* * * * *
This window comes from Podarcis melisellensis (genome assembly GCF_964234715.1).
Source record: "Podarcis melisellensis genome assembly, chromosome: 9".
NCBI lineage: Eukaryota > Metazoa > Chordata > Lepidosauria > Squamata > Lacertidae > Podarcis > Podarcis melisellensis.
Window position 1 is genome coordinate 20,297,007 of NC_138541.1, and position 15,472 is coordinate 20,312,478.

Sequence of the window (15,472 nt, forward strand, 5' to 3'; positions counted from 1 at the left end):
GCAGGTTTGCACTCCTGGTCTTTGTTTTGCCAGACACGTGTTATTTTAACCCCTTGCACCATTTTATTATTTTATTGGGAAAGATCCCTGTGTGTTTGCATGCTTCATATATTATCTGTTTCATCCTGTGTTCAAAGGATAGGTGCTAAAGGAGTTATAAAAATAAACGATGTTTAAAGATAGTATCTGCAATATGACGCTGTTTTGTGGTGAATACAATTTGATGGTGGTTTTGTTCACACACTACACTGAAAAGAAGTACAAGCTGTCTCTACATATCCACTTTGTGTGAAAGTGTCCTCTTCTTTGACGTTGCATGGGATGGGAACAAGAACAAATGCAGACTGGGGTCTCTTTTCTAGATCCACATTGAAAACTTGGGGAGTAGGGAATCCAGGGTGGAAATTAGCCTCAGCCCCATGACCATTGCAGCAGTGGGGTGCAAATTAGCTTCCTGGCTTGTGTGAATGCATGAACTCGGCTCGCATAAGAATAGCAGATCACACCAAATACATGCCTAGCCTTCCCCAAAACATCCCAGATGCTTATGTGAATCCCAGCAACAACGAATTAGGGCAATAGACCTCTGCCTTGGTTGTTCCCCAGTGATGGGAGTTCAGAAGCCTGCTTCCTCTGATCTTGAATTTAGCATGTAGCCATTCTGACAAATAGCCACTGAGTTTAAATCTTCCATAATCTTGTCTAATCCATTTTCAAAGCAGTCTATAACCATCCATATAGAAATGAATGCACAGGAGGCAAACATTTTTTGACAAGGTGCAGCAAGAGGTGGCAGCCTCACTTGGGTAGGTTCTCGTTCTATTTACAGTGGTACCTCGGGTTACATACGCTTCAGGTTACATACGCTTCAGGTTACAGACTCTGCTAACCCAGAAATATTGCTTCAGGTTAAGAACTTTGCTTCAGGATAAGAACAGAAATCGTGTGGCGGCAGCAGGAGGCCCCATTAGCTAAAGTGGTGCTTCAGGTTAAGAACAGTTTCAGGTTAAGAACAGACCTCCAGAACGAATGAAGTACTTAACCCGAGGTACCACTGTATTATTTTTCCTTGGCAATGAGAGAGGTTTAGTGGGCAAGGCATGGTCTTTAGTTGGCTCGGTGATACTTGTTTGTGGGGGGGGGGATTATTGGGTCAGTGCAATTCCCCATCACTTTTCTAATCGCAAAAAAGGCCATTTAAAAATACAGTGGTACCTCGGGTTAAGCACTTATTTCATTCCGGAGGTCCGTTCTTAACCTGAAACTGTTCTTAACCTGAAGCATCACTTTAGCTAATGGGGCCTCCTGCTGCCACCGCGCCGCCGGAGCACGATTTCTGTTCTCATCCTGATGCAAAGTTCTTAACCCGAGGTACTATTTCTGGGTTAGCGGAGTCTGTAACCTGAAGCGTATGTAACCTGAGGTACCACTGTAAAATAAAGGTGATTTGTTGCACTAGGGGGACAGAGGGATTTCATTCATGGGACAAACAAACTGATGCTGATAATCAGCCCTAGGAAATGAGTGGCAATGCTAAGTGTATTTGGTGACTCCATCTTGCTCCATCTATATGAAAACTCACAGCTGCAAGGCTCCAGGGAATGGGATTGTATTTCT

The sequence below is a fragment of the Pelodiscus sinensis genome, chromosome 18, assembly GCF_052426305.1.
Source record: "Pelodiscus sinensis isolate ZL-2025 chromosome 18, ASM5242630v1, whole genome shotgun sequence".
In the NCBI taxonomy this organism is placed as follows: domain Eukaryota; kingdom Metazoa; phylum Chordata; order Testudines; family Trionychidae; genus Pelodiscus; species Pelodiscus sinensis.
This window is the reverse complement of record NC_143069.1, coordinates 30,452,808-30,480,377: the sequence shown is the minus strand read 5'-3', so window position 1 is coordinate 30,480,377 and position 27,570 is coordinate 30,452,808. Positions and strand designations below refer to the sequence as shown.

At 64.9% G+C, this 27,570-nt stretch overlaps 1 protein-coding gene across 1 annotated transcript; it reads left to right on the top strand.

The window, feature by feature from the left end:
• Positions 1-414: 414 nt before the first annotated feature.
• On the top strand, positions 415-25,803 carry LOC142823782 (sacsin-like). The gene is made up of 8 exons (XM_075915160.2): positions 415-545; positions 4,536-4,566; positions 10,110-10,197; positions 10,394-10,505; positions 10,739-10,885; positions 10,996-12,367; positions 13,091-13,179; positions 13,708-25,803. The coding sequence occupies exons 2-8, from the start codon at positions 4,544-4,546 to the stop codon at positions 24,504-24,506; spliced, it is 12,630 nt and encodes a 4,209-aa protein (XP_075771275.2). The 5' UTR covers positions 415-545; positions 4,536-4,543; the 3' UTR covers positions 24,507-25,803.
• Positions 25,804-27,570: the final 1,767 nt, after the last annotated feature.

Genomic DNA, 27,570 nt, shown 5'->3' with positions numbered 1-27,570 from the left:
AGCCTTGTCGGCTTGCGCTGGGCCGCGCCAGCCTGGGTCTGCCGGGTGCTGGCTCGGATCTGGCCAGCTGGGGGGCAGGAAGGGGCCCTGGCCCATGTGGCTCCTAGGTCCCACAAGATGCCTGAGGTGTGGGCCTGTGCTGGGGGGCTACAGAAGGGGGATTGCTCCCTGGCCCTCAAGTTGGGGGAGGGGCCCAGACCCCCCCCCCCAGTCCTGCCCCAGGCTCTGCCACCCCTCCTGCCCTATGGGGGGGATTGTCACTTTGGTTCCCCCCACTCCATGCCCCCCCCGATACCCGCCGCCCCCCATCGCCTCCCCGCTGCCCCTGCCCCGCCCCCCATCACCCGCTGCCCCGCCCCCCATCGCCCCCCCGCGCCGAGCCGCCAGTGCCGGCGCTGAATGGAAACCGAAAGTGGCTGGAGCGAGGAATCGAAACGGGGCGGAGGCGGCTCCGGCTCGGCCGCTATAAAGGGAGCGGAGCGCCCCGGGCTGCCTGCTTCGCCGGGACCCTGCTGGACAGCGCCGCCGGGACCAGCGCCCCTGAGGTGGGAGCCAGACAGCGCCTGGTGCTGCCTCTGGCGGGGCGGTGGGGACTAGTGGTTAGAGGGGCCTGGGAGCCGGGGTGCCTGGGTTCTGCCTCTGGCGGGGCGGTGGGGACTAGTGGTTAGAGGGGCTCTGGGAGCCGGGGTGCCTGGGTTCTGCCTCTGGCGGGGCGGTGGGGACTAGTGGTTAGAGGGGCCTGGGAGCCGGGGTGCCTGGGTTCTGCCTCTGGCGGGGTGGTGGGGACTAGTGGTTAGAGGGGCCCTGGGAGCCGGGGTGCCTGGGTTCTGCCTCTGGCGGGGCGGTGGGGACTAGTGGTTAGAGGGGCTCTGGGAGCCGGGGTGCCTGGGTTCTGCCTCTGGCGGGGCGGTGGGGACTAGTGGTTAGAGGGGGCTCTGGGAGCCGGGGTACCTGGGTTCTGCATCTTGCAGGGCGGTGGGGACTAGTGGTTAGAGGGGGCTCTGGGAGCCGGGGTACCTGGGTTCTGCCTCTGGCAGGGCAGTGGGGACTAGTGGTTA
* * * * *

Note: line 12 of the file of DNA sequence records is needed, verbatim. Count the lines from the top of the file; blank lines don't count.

The window, feature by feature from the left end: